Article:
The pandemic has forced her to make some adaptions, though. After multiple experiences of calling on students in a Zoom class who had their cameras off only to be met with silence, she decided to require her students to turn their cameras on.
“That’s just worked out really quite well. I don’t even mind if they’re in their pajamas or eating breakfast or whatever,” Turley said. “We should just try to be engaged…give it your all while you’re attending and you’ll get more out of it.”
Religion professor Benjamin Knowlton has students self-report their attendance and class participation as part of a reading quiz. He adapted this to online learning by providing a little more flexibility. Students receive full points on the quiz if they attended the live lecture “on time, and stayed awake and attentive” or if they watched a recording because of extenuating circumstances. Students are docked a single point if they watch the recording at a later point not due to extenuating circumstances.
Knowlton said out of around 100 students total in both his Summer Term classes, about 50% tune into the live classes. But on the self-reporting quizzes, about 85% to 95% of the students select the option that they either attended the class or had extenuating circumstances that prevented them from doing so.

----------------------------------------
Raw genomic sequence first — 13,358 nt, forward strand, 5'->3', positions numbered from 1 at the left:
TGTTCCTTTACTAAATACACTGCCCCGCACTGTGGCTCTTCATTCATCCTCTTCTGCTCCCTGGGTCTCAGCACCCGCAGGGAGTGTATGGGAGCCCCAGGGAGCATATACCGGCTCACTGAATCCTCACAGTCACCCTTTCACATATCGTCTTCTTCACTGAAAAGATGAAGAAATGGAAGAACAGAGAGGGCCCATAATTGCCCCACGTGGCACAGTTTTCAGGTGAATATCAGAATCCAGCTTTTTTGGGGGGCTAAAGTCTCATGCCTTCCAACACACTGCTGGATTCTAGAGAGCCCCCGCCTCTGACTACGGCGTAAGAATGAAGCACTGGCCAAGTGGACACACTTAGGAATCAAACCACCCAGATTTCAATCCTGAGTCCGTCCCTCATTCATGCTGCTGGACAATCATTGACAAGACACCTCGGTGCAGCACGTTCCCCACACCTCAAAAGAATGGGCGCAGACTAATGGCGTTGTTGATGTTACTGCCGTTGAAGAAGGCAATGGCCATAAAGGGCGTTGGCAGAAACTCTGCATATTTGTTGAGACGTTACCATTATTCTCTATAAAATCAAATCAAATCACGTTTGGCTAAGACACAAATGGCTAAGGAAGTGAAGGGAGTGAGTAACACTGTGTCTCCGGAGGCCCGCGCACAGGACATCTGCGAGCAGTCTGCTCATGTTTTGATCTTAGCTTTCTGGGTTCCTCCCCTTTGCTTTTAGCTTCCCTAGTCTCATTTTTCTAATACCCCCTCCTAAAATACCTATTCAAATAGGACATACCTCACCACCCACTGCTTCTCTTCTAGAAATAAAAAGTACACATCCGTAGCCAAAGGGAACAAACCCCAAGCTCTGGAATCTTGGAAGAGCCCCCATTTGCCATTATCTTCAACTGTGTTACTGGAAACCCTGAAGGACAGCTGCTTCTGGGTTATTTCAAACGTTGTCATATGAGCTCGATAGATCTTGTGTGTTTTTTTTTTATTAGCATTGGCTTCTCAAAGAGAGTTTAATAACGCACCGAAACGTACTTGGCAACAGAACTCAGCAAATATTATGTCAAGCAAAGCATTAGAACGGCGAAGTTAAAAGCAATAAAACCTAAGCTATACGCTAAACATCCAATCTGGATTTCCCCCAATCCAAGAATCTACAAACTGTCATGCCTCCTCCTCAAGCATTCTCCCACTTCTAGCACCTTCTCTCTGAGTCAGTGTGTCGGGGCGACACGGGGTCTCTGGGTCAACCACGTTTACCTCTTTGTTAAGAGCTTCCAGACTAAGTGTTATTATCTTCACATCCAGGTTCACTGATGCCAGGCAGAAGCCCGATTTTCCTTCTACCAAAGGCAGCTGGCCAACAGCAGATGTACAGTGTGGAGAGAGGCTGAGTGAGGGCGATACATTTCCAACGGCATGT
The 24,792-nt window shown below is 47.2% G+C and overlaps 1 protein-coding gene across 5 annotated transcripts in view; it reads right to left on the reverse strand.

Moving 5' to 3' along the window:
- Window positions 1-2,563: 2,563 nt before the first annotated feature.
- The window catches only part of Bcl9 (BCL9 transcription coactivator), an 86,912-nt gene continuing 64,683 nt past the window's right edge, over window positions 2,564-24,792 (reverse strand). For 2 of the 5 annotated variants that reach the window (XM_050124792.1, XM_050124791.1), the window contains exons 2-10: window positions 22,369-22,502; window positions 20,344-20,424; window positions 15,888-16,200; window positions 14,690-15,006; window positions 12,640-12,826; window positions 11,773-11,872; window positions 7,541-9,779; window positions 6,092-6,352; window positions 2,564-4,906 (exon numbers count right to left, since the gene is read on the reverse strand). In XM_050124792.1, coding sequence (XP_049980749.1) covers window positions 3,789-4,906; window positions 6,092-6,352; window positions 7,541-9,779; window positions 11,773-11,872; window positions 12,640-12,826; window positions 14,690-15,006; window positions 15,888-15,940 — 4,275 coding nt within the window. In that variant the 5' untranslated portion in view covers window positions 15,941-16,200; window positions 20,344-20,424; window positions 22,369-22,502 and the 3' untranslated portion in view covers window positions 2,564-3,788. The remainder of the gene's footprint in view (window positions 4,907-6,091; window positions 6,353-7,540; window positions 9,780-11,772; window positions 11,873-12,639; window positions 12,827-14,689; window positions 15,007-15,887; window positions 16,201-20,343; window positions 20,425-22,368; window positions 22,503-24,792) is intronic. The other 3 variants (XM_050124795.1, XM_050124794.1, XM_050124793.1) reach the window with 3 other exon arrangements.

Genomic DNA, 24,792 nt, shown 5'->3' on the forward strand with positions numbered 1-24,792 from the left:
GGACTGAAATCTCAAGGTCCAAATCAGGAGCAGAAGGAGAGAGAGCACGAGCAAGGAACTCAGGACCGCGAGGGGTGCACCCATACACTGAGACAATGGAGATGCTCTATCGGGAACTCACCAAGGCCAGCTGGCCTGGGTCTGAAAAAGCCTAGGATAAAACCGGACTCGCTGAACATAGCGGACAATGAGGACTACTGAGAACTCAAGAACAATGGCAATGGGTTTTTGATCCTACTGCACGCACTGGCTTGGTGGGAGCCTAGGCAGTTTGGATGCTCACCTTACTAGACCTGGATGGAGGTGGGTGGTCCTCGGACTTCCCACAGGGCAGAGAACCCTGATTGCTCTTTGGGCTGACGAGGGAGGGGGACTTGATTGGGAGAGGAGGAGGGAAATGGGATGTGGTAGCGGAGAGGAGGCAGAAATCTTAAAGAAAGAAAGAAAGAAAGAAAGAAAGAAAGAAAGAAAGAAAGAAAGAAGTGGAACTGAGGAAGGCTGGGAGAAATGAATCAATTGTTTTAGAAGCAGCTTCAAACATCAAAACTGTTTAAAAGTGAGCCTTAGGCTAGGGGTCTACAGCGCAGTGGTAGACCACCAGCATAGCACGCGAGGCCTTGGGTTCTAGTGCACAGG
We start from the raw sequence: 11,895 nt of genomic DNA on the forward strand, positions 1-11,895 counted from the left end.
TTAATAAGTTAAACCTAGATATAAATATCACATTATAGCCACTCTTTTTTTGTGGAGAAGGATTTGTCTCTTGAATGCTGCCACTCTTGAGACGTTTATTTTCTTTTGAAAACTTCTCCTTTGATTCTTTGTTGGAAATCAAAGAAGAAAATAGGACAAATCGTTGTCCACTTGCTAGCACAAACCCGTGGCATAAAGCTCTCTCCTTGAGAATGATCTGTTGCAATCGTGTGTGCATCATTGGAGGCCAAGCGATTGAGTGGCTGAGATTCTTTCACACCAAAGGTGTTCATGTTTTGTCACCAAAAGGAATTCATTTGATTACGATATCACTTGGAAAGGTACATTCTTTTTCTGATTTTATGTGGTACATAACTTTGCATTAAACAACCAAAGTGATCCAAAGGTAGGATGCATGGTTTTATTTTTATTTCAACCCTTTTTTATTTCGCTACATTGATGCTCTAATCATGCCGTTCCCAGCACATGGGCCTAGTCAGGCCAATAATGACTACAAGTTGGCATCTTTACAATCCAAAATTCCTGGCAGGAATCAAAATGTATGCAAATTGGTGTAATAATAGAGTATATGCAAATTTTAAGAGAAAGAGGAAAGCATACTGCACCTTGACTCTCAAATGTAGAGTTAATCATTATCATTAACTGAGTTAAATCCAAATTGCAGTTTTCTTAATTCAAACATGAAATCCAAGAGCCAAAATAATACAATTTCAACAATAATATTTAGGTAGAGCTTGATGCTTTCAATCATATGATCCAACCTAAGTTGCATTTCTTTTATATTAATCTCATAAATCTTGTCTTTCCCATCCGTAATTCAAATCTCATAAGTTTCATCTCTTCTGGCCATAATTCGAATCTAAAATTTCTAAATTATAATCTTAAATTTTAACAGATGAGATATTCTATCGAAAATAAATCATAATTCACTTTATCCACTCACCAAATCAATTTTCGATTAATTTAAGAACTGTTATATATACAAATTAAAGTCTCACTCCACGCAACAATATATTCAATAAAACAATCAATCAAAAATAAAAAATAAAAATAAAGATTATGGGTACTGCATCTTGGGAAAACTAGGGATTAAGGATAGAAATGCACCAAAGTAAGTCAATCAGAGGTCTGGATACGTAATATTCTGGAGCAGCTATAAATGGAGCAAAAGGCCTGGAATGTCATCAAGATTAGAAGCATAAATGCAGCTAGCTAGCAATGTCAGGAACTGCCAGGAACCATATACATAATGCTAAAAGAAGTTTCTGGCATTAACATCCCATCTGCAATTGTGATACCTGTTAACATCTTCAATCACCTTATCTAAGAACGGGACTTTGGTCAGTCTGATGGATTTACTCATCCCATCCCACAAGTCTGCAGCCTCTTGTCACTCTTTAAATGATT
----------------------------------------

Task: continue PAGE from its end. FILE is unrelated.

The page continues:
“I have a hard time second-guessing people’s integrity. I just feel like, you kind of get what you get; your reward is your own,” he said. “If I interact with my students, I want it to be something other than, you know, confrontation regarding their integrity.”
As things return to normal, Knowlton said he will likely nix the extenuating circumstances option and go back to requiring students to be in class to get those points.
Spanish professor Mac Wilson typically has a strict attendance policy for all his classes. Students are allowed to miss a few classes, but any additional absences will result in the student losing a certain percentage off their participation grade, and missing more than 10 classes will significantly endanger the final overall grade.
He dropped the policy, though, when classes went online in March. Instead, he’s adopted different ways to account for student participation, such as more reading quizzes and online discussions on Learning Suite. He said he plans on using these methods with his fall classes, which will all be on-demand remote delivery.
“The attendance policy has not been completely abolished, but it doesn’t work when there’s nowhere to attend, not even a live session on a regular basis,” Wilson said. “So I’ve adapted other assignments to serve some of the same purposes.”
He’s not yet sure how, or even if, the pandemic will affect his attendance policies long term. But he said as things go back to normal, he is inclined to return to his pre-COVID attendance policy.